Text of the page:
• Also get names, numbers and places where you can purchase extra portables if you run out. If you are on liquid oxygen, many suppliers also have a small travel reservoir you can borrow or rent. Check with them on places along your route you can get refills.

  • If you use oxygen and are planning to fly, plan ahead and check everything out ahead of time. Some airlines will not accept travelers that require oxygen. No airline will allow you to fly using your own oxygen. You must make arrangements in advance with their special needs department to arrange for oxygen on the plane. They will tell you what you need in the way of prescriptions, etc., and the cost to you for these services. This is an out of pocket expense for you and is not reimbursable by insurance in most cases.

  • Airlines charge per leg of the trip, so try to schedule non-stop trips to keep costs down. You will need someone to take you to the airport and take your oxygen from you when you get on the plane and someone to meet you at your destination with oxygen when you arrive. Some oxygen suppliers will do this for you for a fee.

  • If traveling by bus or train, check with them in advance for special needs and what they will or will not allow as far as oxygen equipment needs.

  • If traveling by car, keep the air conditioner on and the windows closed to lessen your exposure to air pollution and vehicle fumes. In high pollution or heavily congested areas, try to limit your driving to nighttime or early in the day.

  • Limit your exposure to high-altitude areas. It is well known that, in many instances, higher altitudes can cause or increase shortness of breath. If it cannot be helped, remember to go slower and pace your self to allow for the changes it may cause. Get your doctor’s recommendations ahead of time regarding the possible need to increase your oxygen during these times.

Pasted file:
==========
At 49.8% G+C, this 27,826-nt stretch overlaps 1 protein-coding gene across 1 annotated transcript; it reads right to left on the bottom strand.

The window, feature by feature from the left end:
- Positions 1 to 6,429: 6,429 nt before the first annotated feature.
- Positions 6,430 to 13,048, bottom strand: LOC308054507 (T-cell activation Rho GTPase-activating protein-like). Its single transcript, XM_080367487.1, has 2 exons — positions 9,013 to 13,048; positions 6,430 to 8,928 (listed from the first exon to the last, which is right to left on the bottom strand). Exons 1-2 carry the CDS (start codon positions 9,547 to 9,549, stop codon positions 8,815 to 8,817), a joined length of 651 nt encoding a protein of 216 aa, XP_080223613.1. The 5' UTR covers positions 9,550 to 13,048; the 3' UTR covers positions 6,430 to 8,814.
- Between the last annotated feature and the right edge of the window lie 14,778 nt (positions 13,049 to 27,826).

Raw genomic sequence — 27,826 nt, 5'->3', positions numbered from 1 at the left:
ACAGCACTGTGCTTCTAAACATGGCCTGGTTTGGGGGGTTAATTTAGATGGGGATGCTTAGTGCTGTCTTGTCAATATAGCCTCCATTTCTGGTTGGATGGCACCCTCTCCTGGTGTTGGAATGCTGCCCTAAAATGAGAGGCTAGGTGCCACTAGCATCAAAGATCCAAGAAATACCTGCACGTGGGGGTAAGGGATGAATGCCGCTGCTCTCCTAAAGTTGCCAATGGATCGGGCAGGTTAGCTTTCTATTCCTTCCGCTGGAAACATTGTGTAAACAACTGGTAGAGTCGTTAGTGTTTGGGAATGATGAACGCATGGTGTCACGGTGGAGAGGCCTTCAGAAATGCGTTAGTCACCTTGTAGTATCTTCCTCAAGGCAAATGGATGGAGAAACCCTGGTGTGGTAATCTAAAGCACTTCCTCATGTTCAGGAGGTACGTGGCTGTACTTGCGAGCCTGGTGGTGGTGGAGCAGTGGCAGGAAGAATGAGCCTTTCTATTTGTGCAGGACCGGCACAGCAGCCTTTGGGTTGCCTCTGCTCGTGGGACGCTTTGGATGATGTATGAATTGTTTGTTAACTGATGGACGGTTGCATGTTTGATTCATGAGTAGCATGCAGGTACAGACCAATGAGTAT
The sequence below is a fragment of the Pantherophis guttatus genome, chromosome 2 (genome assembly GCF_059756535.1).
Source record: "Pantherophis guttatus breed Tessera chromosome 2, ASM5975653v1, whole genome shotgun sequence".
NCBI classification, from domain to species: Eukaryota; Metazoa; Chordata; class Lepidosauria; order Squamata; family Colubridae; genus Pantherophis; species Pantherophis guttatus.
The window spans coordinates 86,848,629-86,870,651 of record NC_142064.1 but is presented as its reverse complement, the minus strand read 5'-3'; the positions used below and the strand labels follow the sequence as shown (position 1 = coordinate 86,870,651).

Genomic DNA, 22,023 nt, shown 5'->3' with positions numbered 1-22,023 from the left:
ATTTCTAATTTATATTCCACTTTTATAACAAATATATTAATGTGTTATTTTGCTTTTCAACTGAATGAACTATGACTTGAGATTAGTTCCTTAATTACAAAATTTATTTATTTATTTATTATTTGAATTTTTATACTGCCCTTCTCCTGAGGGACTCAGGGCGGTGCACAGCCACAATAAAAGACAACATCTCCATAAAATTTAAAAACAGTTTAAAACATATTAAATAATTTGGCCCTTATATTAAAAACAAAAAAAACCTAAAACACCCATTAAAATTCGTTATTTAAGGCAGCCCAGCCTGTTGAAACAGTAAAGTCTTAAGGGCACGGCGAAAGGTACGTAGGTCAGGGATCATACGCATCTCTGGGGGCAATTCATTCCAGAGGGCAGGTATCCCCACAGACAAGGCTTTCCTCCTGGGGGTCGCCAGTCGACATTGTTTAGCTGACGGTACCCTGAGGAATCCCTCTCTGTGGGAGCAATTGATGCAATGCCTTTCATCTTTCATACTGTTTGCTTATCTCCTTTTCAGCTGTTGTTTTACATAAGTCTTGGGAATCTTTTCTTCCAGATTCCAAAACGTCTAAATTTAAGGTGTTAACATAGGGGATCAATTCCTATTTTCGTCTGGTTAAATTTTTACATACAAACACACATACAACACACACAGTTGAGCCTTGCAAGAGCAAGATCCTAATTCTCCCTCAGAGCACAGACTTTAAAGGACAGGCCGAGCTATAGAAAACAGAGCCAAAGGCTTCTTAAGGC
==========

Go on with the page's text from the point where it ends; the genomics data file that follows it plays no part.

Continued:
• Regardless of how you travel, keep your medications in the luggage you carry with you. Do not let them get out of your reach tucked away in a trunk or storage area of whatever type of transportation you chose to use.

  • If you will be staying in hotels or motels, try to plan your stops so you can make reservations ahead of time. Ask for a first or ground floor unit. If one is available, it is advisable to get a room with an outside entrance where you can park nearby for ease in unloading whatever you may need. Ask for help in unloading concentrators and other equipment if you need it.

  • If you are planning a car trip, try to keep one smaller bag with only what you will need for an over-night stay. This way, if you are only stopping for one night, you will not need to unload all of your luggage. You can replenish with clean clothes from your vehicle.

  • Always allow for well-timed, short exercise breaks. Get out and move around some even if it is just for a few minutes at a rest stop. This can also be done on planes and trains; though more limited in space, it is important for our total well being. It helps prevent edema caused from sitting too long and helps to minimize the chance of blood clots or other unwanted medical emergencies.

  • Make a personalized checklist for your self when you begin planning your trip. It will make preparations easier and less stressful as the time draws near for you journey.

  • Don’t try to do to much at one time!

For Additional Information on all aspects of oxygen therapy, including equipment: www.PortableOxygen.org

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Last modified: June 17, 2002